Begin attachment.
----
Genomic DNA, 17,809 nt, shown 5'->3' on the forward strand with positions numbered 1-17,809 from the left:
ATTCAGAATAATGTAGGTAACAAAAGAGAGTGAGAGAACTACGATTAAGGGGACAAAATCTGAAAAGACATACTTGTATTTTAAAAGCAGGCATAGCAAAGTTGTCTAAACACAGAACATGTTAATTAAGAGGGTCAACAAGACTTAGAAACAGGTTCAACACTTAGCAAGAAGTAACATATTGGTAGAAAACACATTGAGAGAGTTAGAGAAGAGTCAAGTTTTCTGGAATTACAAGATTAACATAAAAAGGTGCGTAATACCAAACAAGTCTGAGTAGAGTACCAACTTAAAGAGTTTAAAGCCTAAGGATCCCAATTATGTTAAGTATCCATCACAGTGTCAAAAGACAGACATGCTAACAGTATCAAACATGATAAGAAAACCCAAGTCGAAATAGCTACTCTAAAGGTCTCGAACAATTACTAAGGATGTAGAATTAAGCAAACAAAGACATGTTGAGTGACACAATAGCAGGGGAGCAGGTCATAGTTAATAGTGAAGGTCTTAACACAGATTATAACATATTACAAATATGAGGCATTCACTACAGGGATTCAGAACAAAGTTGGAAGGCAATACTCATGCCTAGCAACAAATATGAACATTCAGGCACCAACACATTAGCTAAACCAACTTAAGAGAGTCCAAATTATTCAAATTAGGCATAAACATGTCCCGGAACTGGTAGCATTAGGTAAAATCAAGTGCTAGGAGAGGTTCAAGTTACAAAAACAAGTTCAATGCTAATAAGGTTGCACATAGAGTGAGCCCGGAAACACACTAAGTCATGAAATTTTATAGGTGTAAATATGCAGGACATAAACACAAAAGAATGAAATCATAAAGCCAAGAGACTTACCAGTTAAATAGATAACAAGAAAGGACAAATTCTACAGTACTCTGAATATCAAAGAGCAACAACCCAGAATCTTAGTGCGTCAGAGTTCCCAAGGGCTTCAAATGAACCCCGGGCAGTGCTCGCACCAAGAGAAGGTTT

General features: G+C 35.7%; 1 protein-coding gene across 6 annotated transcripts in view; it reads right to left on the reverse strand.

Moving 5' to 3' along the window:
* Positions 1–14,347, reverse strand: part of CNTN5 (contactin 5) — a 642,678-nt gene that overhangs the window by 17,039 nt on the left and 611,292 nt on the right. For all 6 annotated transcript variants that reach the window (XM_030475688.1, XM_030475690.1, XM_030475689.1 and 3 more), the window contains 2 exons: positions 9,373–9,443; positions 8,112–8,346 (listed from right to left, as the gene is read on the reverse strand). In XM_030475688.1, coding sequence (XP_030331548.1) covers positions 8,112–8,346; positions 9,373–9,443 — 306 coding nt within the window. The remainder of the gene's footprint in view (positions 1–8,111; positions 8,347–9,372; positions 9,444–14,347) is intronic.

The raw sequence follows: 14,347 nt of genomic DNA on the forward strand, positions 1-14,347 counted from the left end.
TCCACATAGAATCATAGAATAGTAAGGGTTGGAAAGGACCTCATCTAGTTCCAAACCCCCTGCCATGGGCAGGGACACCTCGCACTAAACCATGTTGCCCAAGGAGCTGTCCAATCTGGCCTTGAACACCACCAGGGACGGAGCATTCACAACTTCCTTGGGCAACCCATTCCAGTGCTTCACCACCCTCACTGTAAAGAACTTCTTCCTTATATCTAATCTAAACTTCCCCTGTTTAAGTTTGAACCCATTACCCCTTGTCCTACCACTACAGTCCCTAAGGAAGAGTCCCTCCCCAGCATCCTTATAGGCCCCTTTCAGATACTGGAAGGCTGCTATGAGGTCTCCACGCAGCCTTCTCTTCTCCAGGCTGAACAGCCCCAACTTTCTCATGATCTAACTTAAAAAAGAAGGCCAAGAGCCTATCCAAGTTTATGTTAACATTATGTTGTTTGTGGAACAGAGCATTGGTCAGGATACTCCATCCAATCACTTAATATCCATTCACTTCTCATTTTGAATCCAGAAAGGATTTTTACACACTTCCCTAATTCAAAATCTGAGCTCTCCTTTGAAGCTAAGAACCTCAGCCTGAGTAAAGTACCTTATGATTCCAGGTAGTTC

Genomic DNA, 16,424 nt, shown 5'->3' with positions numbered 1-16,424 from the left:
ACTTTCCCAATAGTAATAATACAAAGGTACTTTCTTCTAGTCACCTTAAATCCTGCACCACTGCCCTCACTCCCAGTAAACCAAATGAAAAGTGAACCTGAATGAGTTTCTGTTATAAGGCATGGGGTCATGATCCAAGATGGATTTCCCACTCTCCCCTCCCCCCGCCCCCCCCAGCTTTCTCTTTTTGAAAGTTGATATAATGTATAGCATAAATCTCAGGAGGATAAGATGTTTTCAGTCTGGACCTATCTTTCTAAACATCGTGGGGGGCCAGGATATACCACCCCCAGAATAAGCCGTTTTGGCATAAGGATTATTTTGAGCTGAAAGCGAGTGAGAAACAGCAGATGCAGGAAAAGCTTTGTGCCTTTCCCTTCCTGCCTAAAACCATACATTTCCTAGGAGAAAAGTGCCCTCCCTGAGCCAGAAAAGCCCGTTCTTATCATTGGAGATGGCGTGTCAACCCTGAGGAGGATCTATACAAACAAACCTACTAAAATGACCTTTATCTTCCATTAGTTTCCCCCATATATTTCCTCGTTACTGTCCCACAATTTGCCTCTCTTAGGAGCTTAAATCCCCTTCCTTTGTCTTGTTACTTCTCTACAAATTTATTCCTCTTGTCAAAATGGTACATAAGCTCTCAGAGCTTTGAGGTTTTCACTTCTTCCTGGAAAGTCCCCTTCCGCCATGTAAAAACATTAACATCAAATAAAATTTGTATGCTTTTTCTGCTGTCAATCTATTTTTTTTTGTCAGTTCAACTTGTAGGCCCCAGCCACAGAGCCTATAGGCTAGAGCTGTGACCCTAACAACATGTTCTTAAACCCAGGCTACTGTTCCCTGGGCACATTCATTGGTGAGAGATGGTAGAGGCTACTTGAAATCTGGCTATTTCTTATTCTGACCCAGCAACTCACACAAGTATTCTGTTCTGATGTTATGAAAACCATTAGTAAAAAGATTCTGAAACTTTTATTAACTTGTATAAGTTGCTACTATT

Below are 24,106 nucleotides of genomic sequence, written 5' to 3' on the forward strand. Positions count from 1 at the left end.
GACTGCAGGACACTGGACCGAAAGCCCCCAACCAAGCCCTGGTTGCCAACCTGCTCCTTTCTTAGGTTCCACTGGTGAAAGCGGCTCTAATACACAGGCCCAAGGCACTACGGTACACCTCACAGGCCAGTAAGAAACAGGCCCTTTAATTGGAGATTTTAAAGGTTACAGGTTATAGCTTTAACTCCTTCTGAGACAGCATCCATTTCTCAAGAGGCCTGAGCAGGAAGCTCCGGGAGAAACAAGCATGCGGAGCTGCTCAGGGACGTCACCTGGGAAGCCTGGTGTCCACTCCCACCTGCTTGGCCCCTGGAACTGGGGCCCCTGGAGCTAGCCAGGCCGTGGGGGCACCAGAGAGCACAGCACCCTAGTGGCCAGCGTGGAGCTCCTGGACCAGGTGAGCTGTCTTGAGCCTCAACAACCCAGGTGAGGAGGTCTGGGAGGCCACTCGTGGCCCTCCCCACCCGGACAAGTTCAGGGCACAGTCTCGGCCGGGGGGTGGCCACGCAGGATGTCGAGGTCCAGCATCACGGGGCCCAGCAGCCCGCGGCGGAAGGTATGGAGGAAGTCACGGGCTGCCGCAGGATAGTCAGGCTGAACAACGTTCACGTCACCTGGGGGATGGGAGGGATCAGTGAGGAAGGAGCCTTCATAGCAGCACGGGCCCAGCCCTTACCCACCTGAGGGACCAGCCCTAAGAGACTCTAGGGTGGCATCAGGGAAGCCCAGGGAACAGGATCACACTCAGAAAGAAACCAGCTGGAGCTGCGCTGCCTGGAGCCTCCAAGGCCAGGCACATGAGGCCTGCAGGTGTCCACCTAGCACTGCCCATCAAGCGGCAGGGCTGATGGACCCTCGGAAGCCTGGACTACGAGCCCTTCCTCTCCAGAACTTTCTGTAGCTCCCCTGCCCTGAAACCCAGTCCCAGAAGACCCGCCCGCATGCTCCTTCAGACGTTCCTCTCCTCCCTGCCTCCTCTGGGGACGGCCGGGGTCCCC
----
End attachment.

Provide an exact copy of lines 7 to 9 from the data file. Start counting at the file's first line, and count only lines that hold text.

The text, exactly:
TCCACATAGAATCATAGAATAGTAAGGGTTGGAAAGGACCTCATCTAGTTCCAAACCCCCTGCCATGGGCAGGGACACCTCGCACTAAACCATGTTGCCCAAGGAGCTGTCCAATCTGGCCTTGAACACCACCAGGGACGGAGCATTCACAACTTCCTTGGGCAACCCATTCCAGTGCTTCACCACCCTCACTGTAAAGAACTTCTTCCTTATATCTAATCTAAACTTCCCCTGTTTAAGTTTGAACCCATTACCCCTTGTCCTACCACTACAGTCCCTAAGGAAGAGTCCCTCCCCAGCATCCTTATAGGCCCCTTTCAGATACTGGAAGGCTGCTATGAGGTCTCCACGCAGCCTTCTCTTCTCCAGGCTGAACAGCCCCAACTTTCTCATGATCTAACTTAAAAAAGAAGGCCAAGAGCCTATCCAAGTTTATGTTAACATTATGTTGTTTGTGGAACAGAGCATTGGTCAGGATACTCCATCCAATCACTTAATATCCATTCACTTCTCATTTTGAATCCAGAAAGGATTTTTACACACTTCCCTAATTCAAAATCTGAGCTCTCCTTTGAAGCTAAGAACCTCAGCCTGAGTAAAGTACCTTATGATTCCAGGTAGTTC

Genomic DNA, 16,424 nt, shown 5'->3' with positions numbered 1-16,424 from the left:
ACTTTCCCAATAGTAATAATACAAAGGTACTTTCTTCTAGTCACCTTAAATCCTGCACCACTGCCCTCACTCCCAGTAAACCAAATGAAAAGTGAACCTGAATGAGTTTCTGTTATAAGGCATGGGGTCATGATCCAAGATGGATTTCCCACTCTCCCCTCCCCCCGCCCCCCCCAGCTTTCTCTTTTTGAAAGTTGATATAATGTATAGCATAAATCTCAGGAGGATAAGATGTTTTCAGTCTGGACCTATCTTTCTAAACATCGTGGGGGGCCAGGATATACCACCCCCAGAATAAGCCGTTTTGGCATAAGGATTATTTTGAGCTGAAAGCGAGTGAGAAACAGCAGATGCAGGAAAAGCTTTGTGCCTTTCCCTTCCTGCCTAAAACCATACATTTCCTAGGAGAAAAGTGCCCTCCCTGAGCCAGAAAAGCCCGTTCTTATCATTGGAGATGGCGTGTCAACCCTGAGGAGGATCTATACAAACAAACCTACTAAAATGACCTTTATCTTCCATTAGTTTCCCCCATATATTTCCTCGTTACTGTCCCACAATTTGCCTCTCTTAGGAGCTTAAATCCCCTTCCTTTGTCTTGTTACTTCTCTACAAATTTATTCCTCTTGTCAAAATGGTACATAAGCTCTCAGAGCTTTGAGGTTTTCACTTCTTCCTGGAAAGTCCCCTTCCGCCATGTAAAAACATTAACATCAAATAAAATTTGTATGCTTTTTCTGCTGTCAATCTATTTTTTTTTGTCAGTTCAACTTGTAGGCCCCAGCCACAGAGCCTATAGGCTAGAGCTGTGACCCTAACAACATGTTCTTAAACCCAGGCTACTGTTCCCTGGGCACATTCATTGGTGAGAGATGGTAGAGGCTACTTGAAATCTGGCTATTTCTTATTCTGACCCAGCAACTCACACAAGTATTCTGTTCTGATGTTATGAAAACCATTAGTAAAAAGATTCTGAAACTTTTATTAACTTGTATAAGTTGCTACTATT